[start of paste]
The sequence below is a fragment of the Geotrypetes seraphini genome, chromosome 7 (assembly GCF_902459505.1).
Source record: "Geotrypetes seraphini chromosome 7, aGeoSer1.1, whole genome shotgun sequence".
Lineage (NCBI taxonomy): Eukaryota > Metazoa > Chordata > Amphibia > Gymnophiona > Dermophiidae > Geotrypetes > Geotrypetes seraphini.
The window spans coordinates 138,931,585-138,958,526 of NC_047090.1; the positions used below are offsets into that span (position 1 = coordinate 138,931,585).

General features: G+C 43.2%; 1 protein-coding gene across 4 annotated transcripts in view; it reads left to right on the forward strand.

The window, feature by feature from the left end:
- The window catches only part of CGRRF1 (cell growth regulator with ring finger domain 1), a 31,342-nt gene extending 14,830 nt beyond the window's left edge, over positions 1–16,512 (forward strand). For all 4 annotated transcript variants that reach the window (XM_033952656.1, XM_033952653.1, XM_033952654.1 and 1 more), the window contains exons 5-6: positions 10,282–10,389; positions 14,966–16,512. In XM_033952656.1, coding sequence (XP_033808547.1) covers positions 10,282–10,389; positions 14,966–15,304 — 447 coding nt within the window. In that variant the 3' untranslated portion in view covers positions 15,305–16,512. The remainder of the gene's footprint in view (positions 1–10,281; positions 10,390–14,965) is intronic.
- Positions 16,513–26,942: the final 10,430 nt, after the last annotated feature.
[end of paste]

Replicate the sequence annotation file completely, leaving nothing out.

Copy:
The sequence below is a fragment of the Geotrypetes seraphini genome, chromosome 7 (assembly GCF_902459505.1).
Source record: "Geotrypetes seraphini chromosome 7, aGeoSer1.1, whole genome shotgun sequence".
Lineage (NCBI taxonomy): Eukaryota > Metazoa > Chordata > Amphibia > Gymnophiona > Dermophiidae > Geotrypetes > Geotrypetes seraphini.
The window spans coordinates 138,931,585-138,958,526 of NC_047090.1; the positions used below are offsets into that span (position 1 = coordinate 138,931,585).

General features: G+C 43.2%; 1 protein-coding gene across 4 annotated transcripts in view; it reads left to right on the forward strand.

The window, feature by feature from the left end:
- The window catches only part of CGRRF1 (cell growth regulator with ring finger domain 1), a 31,342-nt gene extending 14,830 nt beyond the window's left edge, over positions 1–16,512 (forward strand). For all 4 annotated transcript variants that reach the window (XM_033952656.1, XM_033952653.1, XM_033952654.1 and 1 more), the window contains exons 5-6: positions 10,282–10,389; positions 14,966–16,512. In XM_033952656.1, coding sequence (XP_033808547.1) covers positions 10,282–10,389; positions 14,966–15,304 — 447 coding nt within the window. In that variant the 3' untranslated portion in view covers positions 15,305–16,512. The remainder of the gene's footprint in view (positions 1–10,281; positions 10,390–14,965) is intronic.
- Positions 16,513–26,942: the final 10,430 nt, after the last annotated feature.